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Your Cat and Flea Allergy Dermatitis

As a cat owner, you are fully aware of how annoying fleas can be for you. But, do you realize just how problematic they can be to your beloved kitty? The reality is that a flea bite can result in more than just a small, itchy spot for your cat. In fact, a flea bite can potentially lead to far more serious skin issues that can make your cat truly miserable.

An Unrelenting Foe

As any pet owner who has experienced a flea infestation can attest, fleas can be an unrelenting enemy that is quite difficult to get rid of. Not only are they hard to remove from a home that has become infested, they are also relentless when it comes to annoying you and your pet. This is because the flea uses its specialized mouthparts to pierce the skin in order to siphon out blood. After piercing the skin, the flea injects its saliva into the skin in order to prevent the blood from coagulating. This way, the flea can easily and freely feed from your cat without the blood clotting.

The Effects of the Flea Bite

Flea bites are irritating to any pet or human but, unfortunately, some cats are even more sensitive to flea bites than other cats. In fact, some cats become very sensitive to the saliva the flea injects into their skin. When a cat develops this hypersensitivity, it is referred to as flea allergy dermatitis and leads to severe itching. In addition to being very uncomfortable for your cat, the allergy will also cause your cat to scratch the area feverishly, which can further irritate and damage the skin. In fact, a cat that has developed flea allergy dermatitis may experience all of the following problems:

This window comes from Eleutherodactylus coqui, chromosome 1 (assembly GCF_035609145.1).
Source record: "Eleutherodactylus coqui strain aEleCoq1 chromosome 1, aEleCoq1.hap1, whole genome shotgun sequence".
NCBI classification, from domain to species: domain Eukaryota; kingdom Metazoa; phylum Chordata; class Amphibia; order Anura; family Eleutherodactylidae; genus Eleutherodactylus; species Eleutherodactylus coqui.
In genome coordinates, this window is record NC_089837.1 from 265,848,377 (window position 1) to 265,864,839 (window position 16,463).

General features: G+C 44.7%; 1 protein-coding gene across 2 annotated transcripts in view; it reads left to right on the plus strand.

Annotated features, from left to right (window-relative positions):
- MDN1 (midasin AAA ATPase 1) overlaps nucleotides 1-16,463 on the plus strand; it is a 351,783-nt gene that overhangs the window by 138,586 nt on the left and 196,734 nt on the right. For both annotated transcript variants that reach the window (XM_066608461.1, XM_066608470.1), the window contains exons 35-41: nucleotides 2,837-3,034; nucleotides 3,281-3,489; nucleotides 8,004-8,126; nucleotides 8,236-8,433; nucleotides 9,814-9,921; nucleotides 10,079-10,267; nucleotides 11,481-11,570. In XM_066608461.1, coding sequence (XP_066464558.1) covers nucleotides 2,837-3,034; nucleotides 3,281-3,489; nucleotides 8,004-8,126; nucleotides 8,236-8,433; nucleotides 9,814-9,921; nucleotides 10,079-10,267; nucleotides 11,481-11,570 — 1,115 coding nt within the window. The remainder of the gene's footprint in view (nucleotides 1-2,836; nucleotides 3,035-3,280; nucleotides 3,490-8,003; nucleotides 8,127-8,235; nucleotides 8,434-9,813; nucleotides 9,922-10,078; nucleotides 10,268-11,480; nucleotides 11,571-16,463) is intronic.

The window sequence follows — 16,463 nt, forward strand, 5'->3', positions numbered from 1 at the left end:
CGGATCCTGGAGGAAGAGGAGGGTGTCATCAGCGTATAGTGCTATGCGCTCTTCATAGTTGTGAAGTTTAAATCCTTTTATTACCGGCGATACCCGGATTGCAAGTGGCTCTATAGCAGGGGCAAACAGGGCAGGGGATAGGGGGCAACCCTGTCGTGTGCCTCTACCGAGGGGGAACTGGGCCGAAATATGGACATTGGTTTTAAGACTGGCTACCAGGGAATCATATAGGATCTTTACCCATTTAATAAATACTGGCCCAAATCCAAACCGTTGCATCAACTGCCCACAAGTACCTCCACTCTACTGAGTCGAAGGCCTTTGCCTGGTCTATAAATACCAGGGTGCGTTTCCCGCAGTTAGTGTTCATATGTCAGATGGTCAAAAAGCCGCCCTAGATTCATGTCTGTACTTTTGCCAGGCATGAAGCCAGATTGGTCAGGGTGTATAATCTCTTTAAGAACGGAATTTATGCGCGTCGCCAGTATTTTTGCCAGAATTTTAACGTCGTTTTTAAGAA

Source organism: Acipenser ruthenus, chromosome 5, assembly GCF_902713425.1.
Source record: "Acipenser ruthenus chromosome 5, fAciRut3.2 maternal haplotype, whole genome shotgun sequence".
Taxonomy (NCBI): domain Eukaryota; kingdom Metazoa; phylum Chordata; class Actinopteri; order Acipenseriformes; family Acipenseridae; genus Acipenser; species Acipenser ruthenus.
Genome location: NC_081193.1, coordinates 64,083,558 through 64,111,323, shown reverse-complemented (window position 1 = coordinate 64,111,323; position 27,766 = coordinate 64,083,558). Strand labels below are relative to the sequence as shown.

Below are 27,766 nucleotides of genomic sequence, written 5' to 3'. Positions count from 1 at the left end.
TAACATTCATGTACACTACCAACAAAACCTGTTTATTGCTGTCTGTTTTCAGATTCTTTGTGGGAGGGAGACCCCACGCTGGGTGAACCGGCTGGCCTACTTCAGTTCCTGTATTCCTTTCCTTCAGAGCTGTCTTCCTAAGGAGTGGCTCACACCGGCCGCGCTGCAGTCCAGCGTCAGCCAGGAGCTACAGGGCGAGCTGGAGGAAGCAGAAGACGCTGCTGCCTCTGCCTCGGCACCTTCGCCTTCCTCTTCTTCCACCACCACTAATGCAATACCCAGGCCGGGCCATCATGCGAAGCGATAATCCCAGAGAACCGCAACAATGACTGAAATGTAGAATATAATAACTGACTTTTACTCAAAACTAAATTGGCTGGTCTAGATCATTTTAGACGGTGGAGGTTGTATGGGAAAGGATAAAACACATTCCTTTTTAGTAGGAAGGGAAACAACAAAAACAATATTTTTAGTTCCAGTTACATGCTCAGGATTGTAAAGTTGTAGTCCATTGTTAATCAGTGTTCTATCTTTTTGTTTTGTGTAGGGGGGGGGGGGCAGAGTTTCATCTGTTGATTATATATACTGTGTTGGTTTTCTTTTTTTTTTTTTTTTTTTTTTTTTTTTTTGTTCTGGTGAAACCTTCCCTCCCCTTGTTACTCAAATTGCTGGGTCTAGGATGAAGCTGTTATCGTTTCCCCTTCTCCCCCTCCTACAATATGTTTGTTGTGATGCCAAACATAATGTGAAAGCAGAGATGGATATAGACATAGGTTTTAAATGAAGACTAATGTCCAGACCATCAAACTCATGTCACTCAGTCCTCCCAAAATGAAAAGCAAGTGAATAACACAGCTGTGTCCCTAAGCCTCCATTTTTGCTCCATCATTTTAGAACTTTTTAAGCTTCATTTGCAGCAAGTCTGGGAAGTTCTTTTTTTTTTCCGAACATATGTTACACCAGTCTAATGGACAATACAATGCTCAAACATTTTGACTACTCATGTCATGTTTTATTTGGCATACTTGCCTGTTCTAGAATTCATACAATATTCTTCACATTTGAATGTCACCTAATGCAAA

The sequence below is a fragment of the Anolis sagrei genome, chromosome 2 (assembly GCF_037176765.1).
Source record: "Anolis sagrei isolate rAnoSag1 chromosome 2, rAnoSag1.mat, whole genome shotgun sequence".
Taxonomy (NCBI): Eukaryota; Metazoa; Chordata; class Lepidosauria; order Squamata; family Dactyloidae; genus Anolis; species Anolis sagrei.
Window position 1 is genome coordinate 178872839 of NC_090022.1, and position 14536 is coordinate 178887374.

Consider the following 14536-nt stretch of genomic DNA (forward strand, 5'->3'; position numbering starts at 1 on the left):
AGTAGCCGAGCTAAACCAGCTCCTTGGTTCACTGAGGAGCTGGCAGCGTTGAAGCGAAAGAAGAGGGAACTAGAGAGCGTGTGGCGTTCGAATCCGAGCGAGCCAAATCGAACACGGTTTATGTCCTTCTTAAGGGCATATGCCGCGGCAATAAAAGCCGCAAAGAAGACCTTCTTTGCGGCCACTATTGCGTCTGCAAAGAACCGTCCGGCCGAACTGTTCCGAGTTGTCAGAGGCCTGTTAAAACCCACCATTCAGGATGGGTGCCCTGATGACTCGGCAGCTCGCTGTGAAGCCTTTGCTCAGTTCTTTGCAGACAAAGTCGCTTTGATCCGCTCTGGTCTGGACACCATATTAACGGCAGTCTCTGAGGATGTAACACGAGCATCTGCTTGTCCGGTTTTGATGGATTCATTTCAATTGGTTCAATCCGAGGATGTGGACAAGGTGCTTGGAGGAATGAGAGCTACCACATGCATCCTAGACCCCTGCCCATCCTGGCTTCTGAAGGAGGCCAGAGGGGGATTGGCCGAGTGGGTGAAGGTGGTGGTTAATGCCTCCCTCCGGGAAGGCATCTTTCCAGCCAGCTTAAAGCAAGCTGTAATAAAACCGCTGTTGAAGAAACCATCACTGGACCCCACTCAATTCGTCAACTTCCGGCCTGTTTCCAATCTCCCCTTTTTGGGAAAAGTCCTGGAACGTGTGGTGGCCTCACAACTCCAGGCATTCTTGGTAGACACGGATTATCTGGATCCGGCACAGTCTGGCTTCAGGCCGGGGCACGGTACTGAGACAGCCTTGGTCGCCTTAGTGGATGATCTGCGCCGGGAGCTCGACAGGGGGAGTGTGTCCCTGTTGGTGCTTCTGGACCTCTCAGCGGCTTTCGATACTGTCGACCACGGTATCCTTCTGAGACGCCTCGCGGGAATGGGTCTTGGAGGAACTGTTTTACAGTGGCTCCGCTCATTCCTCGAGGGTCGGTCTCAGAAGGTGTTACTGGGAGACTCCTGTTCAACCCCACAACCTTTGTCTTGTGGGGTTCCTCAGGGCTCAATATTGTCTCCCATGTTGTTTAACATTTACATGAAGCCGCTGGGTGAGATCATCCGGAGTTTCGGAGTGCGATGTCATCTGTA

o Small hives where the fleabite occurred, which may heal or may develop into a small red bump that ultimately crusts over.
o The development of raw, hairless areas where your cat has scratched and chewed itself. The areas, which are referred to as hot spots, may also weep.
o The development of areas that are red, hairless and scaly can lead to bacterial infection. The skin pigmentation may also change in the impacted area.

If you notice these signs of flea allergy dermatitis in your pet, it is important to visit your veterinarian as soon as possible in order to have the situation evaluated.

Treating Flea Allergy Dermatitis

The most important step you can take to prevent flea allergy dermatitis is to simply keep your kitty free of fleas. There are many products available on the market that can help keep your cat flea free, but you also need to focus on keeping your home free of fleas. Using flea powder when you vacuum, for example, can help keep your home free of these pests.

If your cat's skin has already become irritated by the dermatitis, your focus should include using medication to help alleviate the irritation your cat is experiencing. Again, you should work closely with your vet in order to find the right medication to help bring relief to your precious kitty.

CS Swarens is the CEO of Find a Pet Online. 800 998-7065

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